[MUD-Dev] C&C and Event Rescheduling

Shawn Halpenny malachai at iname.com
Wed Jul 23 13:21:17 New Zealand Standard Time 1997


clawrenc at cup.hp.com wrote:
> 
> In <33CFCE6E.41C67EA6 at iname.com>, on 07/18/97
>    at 01:22 PM, Shawn Halpenny <malachai at iname.com> said:
> 
> >Yep, a slight change is necessary.  Now (and again, roughly):
> >1.  A client C requests object O from the database.
> >2.  Add C to list of clients using O.
> >3.  Return OC (a client-only copy of O) to C.
> >4.  A client D (which may or may not be the same as C, but is on the
> >    using-list for O) returns OC'.
> >5.  If O has not changed since D's request for it (a different client
> >    may have committed changes to O while D was processing), OC' is
> >    atomically committed to the database, replacing O.  D is removed
> >    from O's using-list.
> >6.  If O has changed since D's request for it, OC' is discarded and D
> >    receives notification that OC' couldn't commit.
> >7.  Clients in the using-list for O are asynchronously notified that
> >    O has changed.
> 
> Given that this basic pattern extend to all the objects which comprise
> a given event or transaction, this is identical in principle to my
> model.

It does govern all involved objects.

>   Re: #3.  I do some folding here, largely due to the fact that I
> haven't seperated my clients from my DB as thoroughly as you.  For me,
> upon a READ request for an object X I return a reference to the
> read-only copy of that object that's already in the DB cache.  If a
> transaction attempts to modify object X (remember, all it has is a
> read-only reference), then I make a writable transaction-specific copy
> (ie unique to that specific transaction) for the changes made by that
> transaction, and a seperate read-only copy of the original value of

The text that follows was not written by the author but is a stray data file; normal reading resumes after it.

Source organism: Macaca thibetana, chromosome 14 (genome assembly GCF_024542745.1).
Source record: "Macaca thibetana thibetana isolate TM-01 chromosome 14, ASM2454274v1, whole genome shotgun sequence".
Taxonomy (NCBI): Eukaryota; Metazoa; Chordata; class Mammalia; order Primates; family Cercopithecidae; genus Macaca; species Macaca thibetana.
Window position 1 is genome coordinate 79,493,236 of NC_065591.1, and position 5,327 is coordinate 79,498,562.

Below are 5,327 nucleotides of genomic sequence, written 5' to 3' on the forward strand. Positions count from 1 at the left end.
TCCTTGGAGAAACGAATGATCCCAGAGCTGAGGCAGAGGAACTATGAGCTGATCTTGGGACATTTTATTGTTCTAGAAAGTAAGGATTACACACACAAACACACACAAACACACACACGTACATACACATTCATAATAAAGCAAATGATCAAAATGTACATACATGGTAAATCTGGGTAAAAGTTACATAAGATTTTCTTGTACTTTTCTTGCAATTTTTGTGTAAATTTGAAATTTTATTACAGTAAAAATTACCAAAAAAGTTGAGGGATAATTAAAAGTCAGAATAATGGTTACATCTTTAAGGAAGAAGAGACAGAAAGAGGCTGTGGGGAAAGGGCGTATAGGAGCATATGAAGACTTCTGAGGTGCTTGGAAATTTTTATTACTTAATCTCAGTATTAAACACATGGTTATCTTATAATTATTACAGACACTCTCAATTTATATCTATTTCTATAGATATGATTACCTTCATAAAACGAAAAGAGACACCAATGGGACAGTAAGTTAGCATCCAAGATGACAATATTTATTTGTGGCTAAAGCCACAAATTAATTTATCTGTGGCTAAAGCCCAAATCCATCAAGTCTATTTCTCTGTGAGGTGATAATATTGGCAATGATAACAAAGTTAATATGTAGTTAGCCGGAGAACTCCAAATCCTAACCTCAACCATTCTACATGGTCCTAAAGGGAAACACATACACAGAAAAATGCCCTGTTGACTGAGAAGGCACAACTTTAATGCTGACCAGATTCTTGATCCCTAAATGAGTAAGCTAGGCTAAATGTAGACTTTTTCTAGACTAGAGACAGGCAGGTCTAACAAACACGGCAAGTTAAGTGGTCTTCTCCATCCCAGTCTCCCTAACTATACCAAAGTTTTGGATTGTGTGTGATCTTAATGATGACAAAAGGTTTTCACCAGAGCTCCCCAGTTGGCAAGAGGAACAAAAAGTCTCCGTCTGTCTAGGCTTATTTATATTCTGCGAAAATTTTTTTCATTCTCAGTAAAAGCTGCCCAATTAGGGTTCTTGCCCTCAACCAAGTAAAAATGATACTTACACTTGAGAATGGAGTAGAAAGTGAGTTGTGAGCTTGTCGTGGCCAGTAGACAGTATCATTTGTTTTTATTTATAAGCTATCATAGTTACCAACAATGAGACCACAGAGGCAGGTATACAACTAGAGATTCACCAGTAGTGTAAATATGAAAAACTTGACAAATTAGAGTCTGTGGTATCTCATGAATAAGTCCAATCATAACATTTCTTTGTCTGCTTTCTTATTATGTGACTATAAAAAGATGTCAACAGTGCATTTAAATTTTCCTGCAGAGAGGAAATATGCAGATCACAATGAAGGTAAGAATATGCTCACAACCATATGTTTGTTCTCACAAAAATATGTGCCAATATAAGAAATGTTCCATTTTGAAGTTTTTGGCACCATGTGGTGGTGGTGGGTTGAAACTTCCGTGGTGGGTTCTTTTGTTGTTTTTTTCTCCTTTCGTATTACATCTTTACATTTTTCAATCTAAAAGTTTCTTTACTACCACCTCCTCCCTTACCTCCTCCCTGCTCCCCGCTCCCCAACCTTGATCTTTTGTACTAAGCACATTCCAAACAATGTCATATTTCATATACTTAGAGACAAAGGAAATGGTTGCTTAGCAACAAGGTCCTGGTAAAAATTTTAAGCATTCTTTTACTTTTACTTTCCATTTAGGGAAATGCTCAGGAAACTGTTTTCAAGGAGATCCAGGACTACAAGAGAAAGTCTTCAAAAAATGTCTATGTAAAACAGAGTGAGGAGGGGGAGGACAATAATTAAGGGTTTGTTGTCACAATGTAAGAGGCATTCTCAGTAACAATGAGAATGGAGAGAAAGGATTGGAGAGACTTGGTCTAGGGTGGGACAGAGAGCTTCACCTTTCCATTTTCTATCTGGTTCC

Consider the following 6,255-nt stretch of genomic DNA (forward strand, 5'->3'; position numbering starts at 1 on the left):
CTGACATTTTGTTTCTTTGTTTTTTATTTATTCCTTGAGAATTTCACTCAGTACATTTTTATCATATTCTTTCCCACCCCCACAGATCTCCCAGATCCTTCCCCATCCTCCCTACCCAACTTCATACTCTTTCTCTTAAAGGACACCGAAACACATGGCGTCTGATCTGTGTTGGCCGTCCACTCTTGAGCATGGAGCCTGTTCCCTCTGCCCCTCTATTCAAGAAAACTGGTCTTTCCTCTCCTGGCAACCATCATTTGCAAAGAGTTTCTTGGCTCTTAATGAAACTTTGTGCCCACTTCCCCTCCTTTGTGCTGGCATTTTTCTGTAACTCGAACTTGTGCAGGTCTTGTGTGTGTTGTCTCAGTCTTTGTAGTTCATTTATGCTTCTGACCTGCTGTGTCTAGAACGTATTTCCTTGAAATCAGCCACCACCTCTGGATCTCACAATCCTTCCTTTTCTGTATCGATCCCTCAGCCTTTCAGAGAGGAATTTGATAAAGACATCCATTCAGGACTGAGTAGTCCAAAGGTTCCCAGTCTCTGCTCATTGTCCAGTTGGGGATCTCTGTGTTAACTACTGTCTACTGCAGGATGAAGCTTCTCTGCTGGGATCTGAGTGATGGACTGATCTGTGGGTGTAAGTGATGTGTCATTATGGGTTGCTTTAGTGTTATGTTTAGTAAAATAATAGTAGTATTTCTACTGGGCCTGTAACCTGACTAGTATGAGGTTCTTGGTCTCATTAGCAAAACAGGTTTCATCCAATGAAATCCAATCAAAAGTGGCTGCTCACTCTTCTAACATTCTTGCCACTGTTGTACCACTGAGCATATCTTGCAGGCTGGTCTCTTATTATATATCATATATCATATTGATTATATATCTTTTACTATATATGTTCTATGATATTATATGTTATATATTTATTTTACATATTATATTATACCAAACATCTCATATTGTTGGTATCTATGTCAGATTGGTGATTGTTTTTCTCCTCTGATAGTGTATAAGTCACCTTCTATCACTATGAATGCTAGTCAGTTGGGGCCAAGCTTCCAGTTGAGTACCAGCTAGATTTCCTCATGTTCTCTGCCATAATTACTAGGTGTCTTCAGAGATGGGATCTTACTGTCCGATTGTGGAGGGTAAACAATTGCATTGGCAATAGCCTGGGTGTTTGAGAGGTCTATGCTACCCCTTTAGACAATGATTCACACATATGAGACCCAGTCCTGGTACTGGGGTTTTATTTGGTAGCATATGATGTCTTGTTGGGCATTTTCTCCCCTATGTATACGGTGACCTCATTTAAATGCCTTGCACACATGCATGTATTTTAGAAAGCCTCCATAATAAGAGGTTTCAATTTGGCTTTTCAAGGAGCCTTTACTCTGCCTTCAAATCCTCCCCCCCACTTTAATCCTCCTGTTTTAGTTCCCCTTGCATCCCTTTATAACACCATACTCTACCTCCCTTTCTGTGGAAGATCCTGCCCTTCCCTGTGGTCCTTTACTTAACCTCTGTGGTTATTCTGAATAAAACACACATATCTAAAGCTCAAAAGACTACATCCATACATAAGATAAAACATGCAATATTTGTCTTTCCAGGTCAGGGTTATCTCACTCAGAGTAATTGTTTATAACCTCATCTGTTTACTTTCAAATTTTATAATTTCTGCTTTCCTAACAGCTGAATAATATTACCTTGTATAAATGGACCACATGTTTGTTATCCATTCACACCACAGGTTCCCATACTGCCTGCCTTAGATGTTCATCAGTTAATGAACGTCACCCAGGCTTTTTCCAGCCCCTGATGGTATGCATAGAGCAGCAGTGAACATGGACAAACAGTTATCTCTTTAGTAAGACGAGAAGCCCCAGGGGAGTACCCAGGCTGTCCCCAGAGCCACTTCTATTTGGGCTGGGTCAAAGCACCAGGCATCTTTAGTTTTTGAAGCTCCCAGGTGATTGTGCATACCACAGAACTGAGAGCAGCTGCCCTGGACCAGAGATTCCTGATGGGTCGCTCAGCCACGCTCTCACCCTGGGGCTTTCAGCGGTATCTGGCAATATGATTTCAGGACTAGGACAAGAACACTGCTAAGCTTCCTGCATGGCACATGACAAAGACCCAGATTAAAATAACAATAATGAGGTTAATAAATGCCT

> object X.  Then, when the transaction attempts to commit, the original
> copy is compared to the current copy, and if they match, the changed
> copy is committed.

This is a sensible optimization, and one I'll likely implement, since
my objects will already do it whenever one of them is duplicated
(completely external to the DB, since the objects can have their own
copy procedures, with the DB only supplying a new object ID and a
place to put the thing).  It is simple enough to move the
copy-on-write code up one level, from the objects into the DB.

>   Re: #5.  How do you determine that the object has changed during the
> execution of the event?  I do this by always keeping an original copy
> of the object to compare to the copy current in the DB and then do a
> bit-wise comparison of the two objects.  The original copy is the
> second copy made above for a modification.
>
>   Aside: I'm actually getting *slightly* neater than this as the
> current plan encludes only making a copy of the object
> attribute/member which is changed, and then only comparing that at
> C&C.

Right now, my design is to just do a bitwise comparison just like
above, but I'm also thinking of something involving an object
checksum of sorts computed when an object is committed.  Do your
events keep track of the attributes they touch or is that handled
entirely by the DB?  Is there a problem with a situation where a
single object with attributes touched by two events within the
duration of a third event using the same object could cause some
attributes touched by the third event to falsely pass the
comparison?

>   Re: #7.  Similarly I post messages (flags really) to all the members
> of the interested parties lists for all the objects that a
> successfully committed transaction modified.  The effect of those
> flags is that the next time those events traverse a block boundary
> (essentially any piece of code wrapped in {braces}, such as entering
> or leaving an IF, or WHILE etc), the flag gets checked and if TRUE,